FALFURRIAS, Texas – At the Sacred Heart Burial Park in Brooks County, the graves of dead migrants spread across three sections of the cemetery, topped with plastic carnations and simple aluminum markers staked into the dust.
Lacking names, they carry serial numbers and terse descriptions of the contents below. Unknown Female, reads a typical one, or Bones. Another, Skull.
The newest mounds of dirt are wedged between the road and a drainage ditch. As you can see, we’re running out of space for them, said Benny Martinez, chief deputy of the Brooks County Sheriff’s Office. It is senseless, just senseless death.
For years, the deserts of southern Arizona have been the deadliest place to attempt an illegal crossing into the United States. But the changing economics and geography of illegal immigration are taking a grim new toll in the flat, barren scrublands of South Texas, and especially Brooks County, where the bodies and scattered remains of 129 migrants were found last year.
The migrant deaths are on pace to more than double this year, and the blistering summer months – when temperatures blast beyond 100 degrees – are still ahead.
What is unusual about the crisis in Brooks County is that it is not on the border, but 70 miles north of it, where the U.S. Border Patrol has a highway checkpoint to search northbound traffic for hidden drugs and hidden people. The checkpoint, meant to enhance national security, has instead brought the border’s problems farther north.
There has been a surge in illegal migrants, mostly from Central America, trying to sneak around the checkpoint by cutting through the desolate ranches and labyrinths of mesquite brush that parallel the highway.
They arrive in South Texas by riding the freight trains up through southern Mexico and along the Gulf Coast. Smugglers float them across the Rio Grande to safe houses in border cities such as Brownsville and McAllen, then drive them north toward Houston and San Antonio along U.S. 281.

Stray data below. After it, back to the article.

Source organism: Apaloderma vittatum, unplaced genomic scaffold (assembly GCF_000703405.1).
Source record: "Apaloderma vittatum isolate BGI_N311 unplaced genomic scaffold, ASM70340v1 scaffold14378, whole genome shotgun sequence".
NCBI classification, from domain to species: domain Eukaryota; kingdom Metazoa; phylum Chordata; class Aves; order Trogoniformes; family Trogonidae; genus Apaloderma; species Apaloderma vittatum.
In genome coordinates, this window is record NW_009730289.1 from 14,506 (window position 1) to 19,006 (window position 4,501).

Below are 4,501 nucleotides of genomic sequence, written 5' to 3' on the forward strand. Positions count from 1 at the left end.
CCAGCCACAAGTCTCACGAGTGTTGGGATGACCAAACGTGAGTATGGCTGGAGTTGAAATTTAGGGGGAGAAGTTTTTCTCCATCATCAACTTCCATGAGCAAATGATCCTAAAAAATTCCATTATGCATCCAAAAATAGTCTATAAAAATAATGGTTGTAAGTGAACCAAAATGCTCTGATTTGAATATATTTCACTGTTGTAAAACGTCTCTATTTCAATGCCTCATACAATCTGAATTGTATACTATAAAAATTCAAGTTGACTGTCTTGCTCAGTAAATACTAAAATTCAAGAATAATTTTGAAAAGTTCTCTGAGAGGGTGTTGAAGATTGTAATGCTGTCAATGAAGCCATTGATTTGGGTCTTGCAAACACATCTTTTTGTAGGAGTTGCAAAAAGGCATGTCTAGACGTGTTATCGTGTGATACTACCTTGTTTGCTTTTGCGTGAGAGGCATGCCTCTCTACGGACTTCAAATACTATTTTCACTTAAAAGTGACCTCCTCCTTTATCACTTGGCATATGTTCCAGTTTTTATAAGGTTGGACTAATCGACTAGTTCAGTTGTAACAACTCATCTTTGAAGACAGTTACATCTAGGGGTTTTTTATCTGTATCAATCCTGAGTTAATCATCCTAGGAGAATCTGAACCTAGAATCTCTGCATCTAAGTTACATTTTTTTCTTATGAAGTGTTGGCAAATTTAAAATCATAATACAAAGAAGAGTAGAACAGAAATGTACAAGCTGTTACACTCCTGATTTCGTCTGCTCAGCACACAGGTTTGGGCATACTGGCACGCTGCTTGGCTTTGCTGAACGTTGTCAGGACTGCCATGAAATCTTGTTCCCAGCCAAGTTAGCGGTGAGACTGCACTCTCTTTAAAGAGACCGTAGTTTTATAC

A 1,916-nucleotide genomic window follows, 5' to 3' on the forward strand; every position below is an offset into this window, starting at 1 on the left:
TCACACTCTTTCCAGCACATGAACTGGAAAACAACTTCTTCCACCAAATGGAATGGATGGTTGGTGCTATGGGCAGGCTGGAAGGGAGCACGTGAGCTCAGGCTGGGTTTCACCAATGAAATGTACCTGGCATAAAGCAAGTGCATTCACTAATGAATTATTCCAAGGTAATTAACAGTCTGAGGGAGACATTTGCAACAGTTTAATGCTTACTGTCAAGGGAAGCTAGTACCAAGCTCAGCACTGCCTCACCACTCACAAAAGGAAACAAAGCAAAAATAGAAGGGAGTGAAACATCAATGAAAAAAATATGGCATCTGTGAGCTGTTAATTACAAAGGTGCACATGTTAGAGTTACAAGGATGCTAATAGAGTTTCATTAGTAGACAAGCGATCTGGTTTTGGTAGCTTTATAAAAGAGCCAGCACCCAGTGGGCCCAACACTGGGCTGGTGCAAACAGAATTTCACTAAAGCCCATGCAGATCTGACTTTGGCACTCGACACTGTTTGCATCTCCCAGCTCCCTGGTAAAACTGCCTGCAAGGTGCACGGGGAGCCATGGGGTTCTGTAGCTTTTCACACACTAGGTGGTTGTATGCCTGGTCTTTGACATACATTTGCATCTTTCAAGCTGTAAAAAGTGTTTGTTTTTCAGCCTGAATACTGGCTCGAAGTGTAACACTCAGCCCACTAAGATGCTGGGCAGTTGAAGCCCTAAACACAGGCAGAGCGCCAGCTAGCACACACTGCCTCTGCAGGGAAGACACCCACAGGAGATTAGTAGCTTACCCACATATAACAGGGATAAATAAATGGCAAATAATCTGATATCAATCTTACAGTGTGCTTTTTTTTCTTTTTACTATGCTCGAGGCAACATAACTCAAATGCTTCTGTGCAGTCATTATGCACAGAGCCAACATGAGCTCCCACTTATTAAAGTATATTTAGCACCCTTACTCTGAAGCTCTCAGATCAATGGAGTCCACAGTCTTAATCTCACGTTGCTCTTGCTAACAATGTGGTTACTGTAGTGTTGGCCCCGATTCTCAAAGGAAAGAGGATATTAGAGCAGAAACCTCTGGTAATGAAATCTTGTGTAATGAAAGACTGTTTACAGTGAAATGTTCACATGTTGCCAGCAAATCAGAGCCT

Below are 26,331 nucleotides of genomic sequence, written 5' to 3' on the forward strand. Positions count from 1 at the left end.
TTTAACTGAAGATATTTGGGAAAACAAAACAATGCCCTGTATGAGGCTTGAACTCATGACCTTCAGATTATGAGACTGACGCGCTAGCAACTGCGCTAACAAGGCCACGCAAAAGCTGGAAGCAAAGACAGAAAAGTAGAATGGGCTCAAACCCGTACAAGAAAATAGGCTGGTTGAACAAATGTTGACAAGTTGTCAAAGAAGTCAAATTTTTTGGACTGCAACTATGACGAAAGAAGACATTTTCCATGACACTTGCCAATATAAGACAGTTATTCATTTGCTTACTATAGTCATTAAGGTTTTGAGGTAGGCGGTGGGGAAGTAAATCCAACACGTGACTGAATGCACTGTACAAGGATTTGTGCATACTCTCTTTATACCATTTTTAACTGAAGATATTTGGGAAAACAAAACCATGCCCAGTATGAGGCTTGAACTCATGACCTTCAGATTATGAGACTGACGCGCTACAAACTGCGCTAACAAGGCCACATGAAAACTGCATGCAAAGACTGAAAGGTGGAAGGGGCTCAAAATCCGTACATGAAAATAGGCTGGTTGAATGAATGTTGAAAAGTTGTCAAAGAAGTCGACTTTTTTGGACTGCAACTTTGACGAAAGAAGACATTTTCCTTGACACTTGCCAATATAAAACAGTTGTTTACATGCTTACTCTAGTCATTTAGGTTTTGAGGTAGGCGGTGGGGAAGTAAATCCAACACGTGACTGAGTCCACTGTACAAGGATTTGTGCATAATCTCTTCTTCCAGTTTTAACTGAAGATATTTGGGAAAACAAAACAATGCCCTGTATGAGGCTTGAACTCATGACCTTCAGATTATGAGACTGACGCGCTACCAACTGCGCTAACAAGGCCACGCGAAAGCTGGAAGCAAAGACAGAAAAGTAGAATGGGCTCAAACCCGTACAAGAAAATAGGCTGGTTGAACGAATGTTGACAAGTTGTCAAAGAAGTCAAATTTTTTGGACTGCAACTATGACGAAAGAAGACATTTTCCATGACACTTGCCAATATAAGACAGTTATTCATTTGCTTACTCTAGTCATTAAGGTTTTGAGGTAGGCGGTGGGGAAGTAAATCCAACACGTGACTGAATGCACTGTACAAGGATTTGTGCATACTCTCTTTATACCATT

Several miles before the Falfurrias Border Patrol checkpoint, the smugglers pull over, and that’s where the migrants start walking.
They hike 20 or 30 miles through sand, thorns and withering heat, and when they get lost or their guides leave them, they collapse from thirst and exposure.
With lawmakers in Washington considering whether to create a path to legal status for the estimated 11 million people who are in the country illegally, there is broad consensus that such changes should be contingent on tighter security at the U.S.-Mexico border.
And along much of the 2,000-mile divide, the U.S. government can point to significant progress. It has doubled the number of Border Patrol agents since 2005 and tripled the amount of fencing. Apprehensions of illegal migrants are close to a 40-year low, while deportations by U.S. Immigration and Customs Enforcement are at record highs. The flood of Mexican workers entering the U.S. illegally has essentially ceased.
Yet, from the vantage of the ranchers and lawmen of Brooks County, the border is not secure. And the border is definitely not at the Rio Grande.
We’ve got 400 or 500 people going through here every night, said Lavoyger Durham, who manages a 13,000-acre ranch west of the highway checkpoint. This border is wide open right now.
Motion sensors placed by the Border Patrol on either side of the highway have pushed foot traffic to more remote corners of ranches such as Durham’s. Rumbling in his pickup along looping dirt roads littered with discarded water bottles, he estimates that only one of every four bodies is ever found.
You’re lucky to spot the buzzards, he said.
The Border Patrol registered 463 migrant deaths along the Southwest border during fiscal 2012, the second-highest after 2005, when 492 bodies were found. But the overall number of people trying to cross was more than three times as high then.
From Central America
Illegal immigration from Mexico has dropped about 75 percent since 2005, the result of a stronger Mexican economy, tougher U.S. enforcement and widespread fears of the criminal gangs that dominate border towns.
But those factors have not discouraged Central Americans, whose desperation appears to be undeterred.